However, throughout the ’80s and ’90s, as employers such as Procter & Gamble Co. and the Sacramento Army Depot closed, people followed the jobs out of the area.
This created a vacuum, says Johnson. And that vacuum attracted trouble.
“When shifts in populations adjacent to commercial corridors go through that kind of transition, it can’t help but have an impact,” he says. “Stockton Boulevard had an area of blight that was considered a magnet for a lot of miscreant behavior.”
Redevelopment funds started to kick in during the ’80s, Johnson says, but the area was still stifled by crime and neglect.
The neighborhood also became a new home for a large immigrant population that sought new life in low-income housing. Ethnic grocery stores and restaurants started popping up. Among the first were Viet Ha Vietnamese & Chinese Cuisine and Vinh Phat Market, both of which opened in the early ’90s.
But Little Saigon still hadn’t hit the bottom.
• • •
April 4, 1991, still stands as one of the most infamous days in the region’s history. That’s when four Asian-American youths held 41 people hostage inside a Good Guys electronics store on Stockton Boulevard, ultimately killing three.
Before three out of the four young men were shot and killed by the Sacramento County Sheriff’s Department, they requested weapons, body armor and passage to Southeast Asia to help fight the spread of communism. Saigon, after all, was renamed Ho Chi Minh City after it was captured by communist forces in 1976.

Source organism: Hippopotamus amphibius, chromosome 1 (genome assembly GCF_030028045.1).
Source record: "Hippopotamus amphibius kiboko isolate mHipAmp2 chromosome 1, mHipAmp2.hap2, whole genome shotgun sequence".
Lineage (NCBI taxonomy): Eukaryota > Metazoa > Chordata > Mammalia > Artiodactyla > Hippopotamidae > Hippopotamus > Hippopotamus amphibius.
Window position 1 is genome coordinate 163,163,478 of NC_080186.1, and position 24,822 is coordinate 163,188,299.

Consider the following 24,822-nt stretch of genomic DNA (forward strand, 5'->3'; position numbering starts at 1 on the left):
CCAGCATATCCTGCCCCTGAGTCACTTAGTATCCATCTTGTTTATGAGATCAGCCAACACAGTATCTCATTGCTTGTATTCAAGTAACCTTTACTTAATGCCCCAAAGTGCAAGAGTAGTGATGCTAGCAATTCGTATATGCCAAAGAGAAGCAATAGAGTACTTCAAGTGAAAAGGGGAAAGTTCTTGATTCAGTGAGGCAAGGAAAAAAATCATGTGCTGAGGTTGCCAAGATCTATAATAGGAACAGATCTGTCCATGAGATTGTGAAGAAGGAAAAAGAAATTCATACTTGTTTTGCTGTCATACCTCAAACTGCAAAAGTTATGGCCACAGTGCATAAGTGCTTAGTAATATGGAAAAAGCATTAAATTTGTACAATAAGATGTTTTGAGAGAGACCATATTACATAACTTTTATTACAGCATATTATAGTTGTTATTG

The hostage incident made headlines worldwide.
“There were a lot of turning points in the community, [and] that was a sad part of our history,” says Tido Hoang, owner of Tido Financial Inc., near the corner of Stockton Boulevard and 65th Street.
For some, the shooting represented the struggles of many in south Sacramento’s diverse immigrant community: struggles brought on by relocation from one country and its culture to another.
“Our history has always been [full of] war,” says Hoang. “Now [we’re] here, and you mean to tell me that everything is all clear and clean, and [we] can just focus on a new life and future? We are trying to make sense of being at peace in a foreign land.”
Still, Johnson says that he, as well as many others, has moved on.
“There are hundreds of positive things happening in the community today,” he says.
Many of those changes were born out of efforts to respond to immigrant struggles with nonprofit mental-health groups such as Asian Resources Inc., Southeast Asian Assistance Center and Asian Pacific Community Counseling providing assistance and counseling to local residents.
Some of the most significant changes, however, sprung from sheer entrepreneurial will.
When Nguyen of Bodhi Bowl moved to the area in 2006, for example, she says the region was already home to a growing Vietnamese food scene. At the time, she had no restaurant experience—but she had fresh ideas.
Nguyen wanted to open a healthy place that was “calm and peaceful,” to reflect the feeling that a vegetarian diet had brought into her own life. Now, she says, new restaurants such as Bodhi Bowl don’t just fill a neighborhood niche, they represent a welcoming gateway to other communities.
“[Little Saigon] had so much to offer in terms of food,” she says. “[But] we have something that I know not many people have, and that’s why I did this. And I get customers from Folsom, from Elk Grove, from Roseville. That is really our goal—to have them come in and say, ’Oh, this is nice. I didn’t expect that.’”Fixing the broken windows